The diplomatic cables leaked by the WikiLeaks have provided a rare insight into how the United States has sought to exert pressure and influence policymaking in India, while the Niira Radia tapes present a sad picture of the vulnerability of the Indian state as corporate lobbyists have a free run.
These were some of the views articulated at a discussion organised by the Delhi Union of Journalists and the Delhi Media Centre for Research and Publications Trust here on Wednesday.
Only the tip of the iceberg
What has been revealed so far is only the tip of the iceberg. When the full range of some 2,000 cables sent by the U.S. Embassy here back to the State Department in Washington becomes available in the public domain, thanks to WikiLeaks, “a full idea of the degree of cooperation between India and the United States,” will come into view, CPI(M) general secretary Prakash Karat said.
There were references in the WikiLeaks to India explaining to the U.S. the “transit stop” here by Iranian President Mahmoud Ahmadinejad in 2008. This clearly established that the Americans did not like that visit and they demanded and got an explanation from India. The leaked cables referred to the U.S. stopping India's export of graphite to Iran and the cancellation of an Indian company project in Iran, Mr. Karat noted.
On the nuclear deal issue — on which the Left withdrew support to the first United Progressive Alliance government — Mr. Karat said it might be true that the U.S. had not been able to get billions of dollars worth of contracts as a result of the agreement, but “it was a quid pro quo” for a close “strategic alliance partnership in defence.” The 10-year India-U.S. defence framework agreement was signed before the nuclear deal.
None of the speakers — a few politicians and some journalists — felt that privacy issues were at all relevant to the WikiLeaks or Radia tape leaks.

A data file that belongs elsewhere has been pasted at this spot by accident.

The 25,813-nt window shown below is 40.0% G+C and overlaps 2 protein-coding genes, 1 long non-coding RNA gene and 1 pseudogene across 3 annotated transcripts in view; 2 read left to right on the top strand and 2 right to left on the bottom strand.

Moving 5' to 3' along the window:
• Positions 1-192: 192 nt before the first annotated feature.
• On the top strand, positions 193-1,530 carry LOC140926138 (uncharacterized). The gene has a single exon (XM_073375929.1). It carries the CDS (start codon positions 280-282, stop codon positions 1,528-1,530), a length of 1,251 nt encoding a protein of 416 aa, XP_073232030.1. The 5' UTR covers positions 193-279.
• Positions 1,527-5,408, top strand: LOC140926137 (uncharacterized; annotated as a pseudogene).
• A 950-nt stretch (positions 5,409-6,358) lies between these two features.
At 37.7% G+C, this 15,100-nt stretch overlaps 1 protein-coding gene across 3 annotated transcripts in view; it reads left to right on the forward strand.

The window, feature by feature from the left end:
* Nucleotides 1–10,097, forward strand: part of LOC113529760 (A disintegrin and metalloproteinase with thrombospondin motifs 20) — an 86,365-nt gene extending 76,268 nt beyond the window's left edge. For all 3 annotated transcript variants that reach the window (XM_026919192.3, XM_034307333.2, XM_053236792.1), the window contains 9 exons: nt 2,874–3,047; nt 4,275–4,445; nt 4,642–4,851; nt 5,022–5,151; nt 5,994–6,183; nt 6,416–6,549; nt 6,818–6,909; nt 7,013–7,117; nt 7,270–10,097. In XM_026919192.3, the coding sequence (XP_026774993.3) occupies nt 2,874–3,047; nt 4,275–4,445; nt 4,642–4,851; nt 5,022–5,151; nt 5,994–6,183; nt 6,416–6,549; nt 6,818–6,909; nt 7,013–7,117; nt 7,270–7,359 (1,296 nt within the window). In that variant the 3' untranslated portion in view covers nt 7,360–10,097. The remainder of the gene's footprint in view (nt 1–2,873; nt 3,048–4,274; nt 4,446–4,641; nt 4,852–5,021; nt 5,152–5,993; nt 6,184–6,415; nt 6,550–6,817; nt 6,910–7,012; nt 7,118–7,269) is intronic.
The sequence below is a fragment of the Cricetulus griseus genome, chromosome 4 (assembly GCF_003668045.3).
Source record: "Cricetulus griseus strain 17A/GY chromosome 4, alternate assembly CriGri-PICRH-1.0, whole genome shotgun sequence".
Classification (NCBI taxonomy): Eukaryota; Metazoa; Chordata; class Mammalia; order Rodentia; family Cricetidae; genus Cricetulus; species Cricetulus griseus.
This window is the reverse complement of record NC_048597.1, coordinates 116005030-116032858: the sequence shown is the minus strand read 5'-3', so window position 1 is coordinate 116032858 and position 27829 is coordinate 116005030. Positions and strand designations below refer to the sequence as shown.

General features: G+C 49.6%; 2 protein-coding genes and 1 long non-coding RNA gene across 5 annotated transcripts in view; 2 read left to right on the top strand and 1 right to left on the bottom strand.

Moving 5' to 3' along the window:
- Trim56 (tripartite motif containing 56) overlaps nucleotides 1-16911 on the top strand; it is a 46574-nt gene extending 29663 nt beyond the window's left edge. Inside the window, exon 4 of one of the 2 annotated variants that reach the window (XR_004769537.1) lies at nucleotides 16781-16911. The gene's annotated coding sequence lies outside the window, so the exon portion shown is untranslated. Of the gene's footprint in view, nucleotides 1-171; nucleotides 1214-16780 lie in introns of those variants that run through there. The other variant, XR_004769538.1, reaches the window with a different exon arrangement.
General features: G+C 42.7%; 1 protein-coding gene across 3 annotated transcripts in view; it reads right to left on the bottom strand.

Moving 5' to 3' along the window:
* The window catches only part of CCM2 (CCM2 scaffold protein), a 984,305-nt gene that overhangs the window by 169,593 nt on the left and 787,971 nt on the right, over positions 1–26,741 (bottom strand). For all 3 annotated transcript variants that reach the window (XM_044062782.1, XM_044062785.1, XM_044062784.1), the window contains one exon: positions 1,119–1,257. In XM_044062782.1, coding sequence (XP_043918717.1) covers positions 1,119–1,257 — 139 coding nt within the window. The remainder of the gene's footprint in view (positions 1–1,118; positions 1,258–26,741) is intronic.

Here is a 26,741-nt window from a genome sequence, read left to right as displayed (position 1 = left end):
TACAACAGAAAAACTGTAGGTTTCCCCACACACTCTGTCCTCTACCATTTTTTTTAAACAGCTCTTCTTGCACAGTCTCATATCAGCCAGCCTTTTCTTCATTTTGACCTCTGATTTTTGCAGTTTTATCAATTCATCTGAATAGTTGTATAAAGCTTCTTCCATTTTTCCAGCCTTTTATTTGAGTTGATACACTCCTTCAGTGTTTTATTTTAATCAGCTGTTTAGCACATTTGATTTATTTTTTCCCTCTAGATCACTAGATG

D. Raja of the Communist Party of India said the WikiLeaks had shown “India's tilt towards the U.S. in our own foreign policy” — this was exactly the point the Left parties made when they withdrew support to the Manmohan Singh government.
If the WikiLeaks gave an insight into the Americans trying to influence the Indian foreign policy, the Radia tapes threw light on the “character of the Indian state” that was “increasingly in the grip of corporate houses.” Its “vulnerability to corporate lobbying and crony capitalism” had multiplied manifold ever since the neo-liberal economic model was adopted, Mr. Raja said.
However, in an optimistic note, he said “the people and Parliament were strong enough to resist this drift.”
While journalists lamented that the media watchdog bodies, the Press Council and the Editor's Guild, had censored their own report on paid news, and the Radia tapes had been blacked out by most of the mainstream media, some welcomed the change in that at least a few magazines and newspapers were bold enough to cover news that clearly led to finger-pointing at some journalists whose close connections with corporate lobbyists was established.
Journalist Prem Shankar Jha said alternative avenues were now open: the Internet was a powerful tool, especially when efforts were made to black out news. This was the case with Radia tapes. This “closed system” that “cuts off” access to the political system to those who were honest and idealistic was now under challenge. Recent electoral verdicts also established that now people were not randomly throwing out governments because of the anti-incumbency factor but were re-electing governments that performed.
The conclusion at the discussion was: no point in demanding ‘kill the messenger', that is, no point in damning the leaks on grounds of privacy or demanding the scalp of the person who leaked. That was not going to work. The leaks did a public service, opening our eyes to what was all along suspected but never established.